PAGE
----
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How can we prove that a preventive measure in elite sport is effective when the prevalence of the injury (eg, ACL tear in alpine ski racing) is low? A case for surrogate outcomes
  1. Josef Kröll1,
  2. Jörg Spörri1,
  3. Sophie Elspeth Steenstrup2,
  4. Hermann Schwameder1,
  5. Erich Müller1,
  6. Roald Bahr2
  1. 1Department of Sport Science and Kinesiology, University of Salzburg, Hallein-Rif, Austria
  2. 2Department of Sports Medicine, Oslo Sports Trauma Research Center, Norwegian School of Sports Sciences, Ullevål Stadion, Oslo, Norway
  1. Correspondence to Dr Josef Kröll, Department of Sport Science and Kinesiology, University of Salzburg, Schlossallee 49, 5400 Hallein-Rif, Austria; josef.kroell{at}

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When dealing with small cohorts, as is typical in elite sport, the well-known four-step ‘sequence of prevention’ described by van Mechelen et al1 (figure 1) potentially represents a vicious circle: When introducing a prevention measure, an otherwise reasonable call for targeting specific subgroups (ie, relevant groups of athletes, injury locations and specific injury causes) may undermine study power, breaking down an already-small baseline cohort into undersized pieces. Consequently, statistical testing becomes impossible.

Figure 1

The four-step ‘sequence of prevention’ as described by van Mechelen et al.1

To illustrate the problem we (1) discuss a recently implemented preventive measure in alpine ski racing as an example, (2) highlight the influence of sample size and effect size on study power and the possibility for statistical hypothesis testing and (3) provide a solution to increase study power for comparable injury prevention initiatives in elite sports.

General effects but underpowered in subgroups

In elite alpine ski racing, we recently tested potential preventive measures (eg, ski equipment changes) that target a specific body part (eg, knee/ACL injuries),2 their specific mechanisms (eg, aggressive ski–snow interaction driven by the skiing equipment)3 4 and specific disciplines (eg, different ski alterations in downhill, super-G and giant slalom).5 Based on this research process,6 the International Ski Federation (FIS) introduced new equipment rules for the 2012–2013 season.

The effect of these changes was assessed by repeating step 1 of the van Mechelen model.7 Pre–post comparison data documented that the overall relative injury rate was reduced substantially and statistically significantly, by 24%, in the three seasons after implementing the new ski regulations compared with the six seasons before (risk ratio 0.76, 95% CI 0.59 to 0.98)7 . However, due to limited statistical power within subgroups, the ability to draw conclusions on the effects on specific injury types (eg, knee/ACL injuries) in specific disciplines (eg, giant slalom) is severely restricted.7 This is illustrated in table 1, which includes data before and after changing the ski regulations. There is substantial overlap in the confidence intervals, and therefore, no statistically significant differences were detected for ACL injuries within any of the subdisciplines, although the risk ratio for giant slalom was 0.65.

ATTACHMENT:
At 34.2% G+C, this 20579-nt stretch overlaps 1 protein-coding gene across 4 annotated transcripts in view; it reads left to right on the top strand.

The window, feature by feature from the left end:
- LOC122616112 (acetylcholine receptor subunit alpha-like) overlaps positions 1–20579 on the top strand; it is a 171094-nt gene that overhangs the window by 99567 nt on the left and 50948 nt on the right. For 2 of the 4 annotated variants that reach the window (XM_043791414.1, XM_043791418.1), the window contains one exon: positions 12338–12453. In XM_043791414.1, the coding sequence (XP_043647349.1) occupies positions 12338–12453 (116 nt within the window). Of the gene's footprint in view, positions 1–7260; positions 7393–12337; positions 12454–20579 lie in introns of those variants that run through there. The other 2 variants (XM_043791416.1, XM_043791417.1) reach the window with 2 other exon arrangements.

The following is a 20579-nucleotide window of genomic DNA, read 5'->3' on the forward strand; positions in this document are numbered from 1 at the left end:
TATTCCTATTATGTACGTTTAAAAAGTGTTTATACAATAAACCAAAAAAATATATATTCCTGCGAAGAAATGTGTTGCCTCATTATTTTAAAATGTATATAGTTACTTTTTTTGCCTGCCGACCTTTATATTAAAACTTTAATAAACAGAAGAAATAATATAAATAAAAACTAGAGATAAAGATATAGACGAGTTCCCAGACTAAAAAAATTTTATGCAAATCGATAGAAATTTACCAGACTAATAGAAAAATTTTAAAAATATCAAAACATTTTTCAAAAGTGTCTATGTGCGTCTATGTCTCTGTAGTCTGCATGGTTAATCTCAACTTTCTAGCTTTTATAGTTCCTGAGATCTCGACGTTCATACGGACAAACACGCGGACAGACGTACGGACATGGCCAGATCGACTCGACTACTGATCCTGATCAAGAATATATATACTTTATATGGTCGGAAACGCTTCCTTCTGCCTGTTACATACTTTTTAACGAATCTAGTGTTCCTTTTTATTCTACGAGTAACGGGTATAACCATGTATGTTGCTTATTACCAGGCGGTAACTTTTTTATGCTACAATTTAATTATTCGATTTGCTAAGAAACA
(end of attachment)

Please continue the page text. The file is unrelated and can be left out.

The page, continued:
Table 1

Number of ACL ruptures, runs and relative injury rate (injuries per 1000 competition runs with 95% CI) for each discipline

Statistically testing the effectiveness of prevention measures: mission impossible in elite sports?

Statistical hypothesis testing is a dichotomous process of rejecting the null hypothesis and accepting the alternative hypothesis. Problems associated with this categorical cut-off of p values were discussed in a recent BJSM editorial.8 If a p value exceeds the predefined significance level, there is a risk of making a type II error, that is, concluding that there is no significant difference between groups when, in fact, such a difference exists. Inversely related to the risk of making such a type II error is the statistical power, which is determined by (1) effect size (larger effects are easier to detect) and (2) sample size (larger numbers of observations or cases make it easier to detect a difference).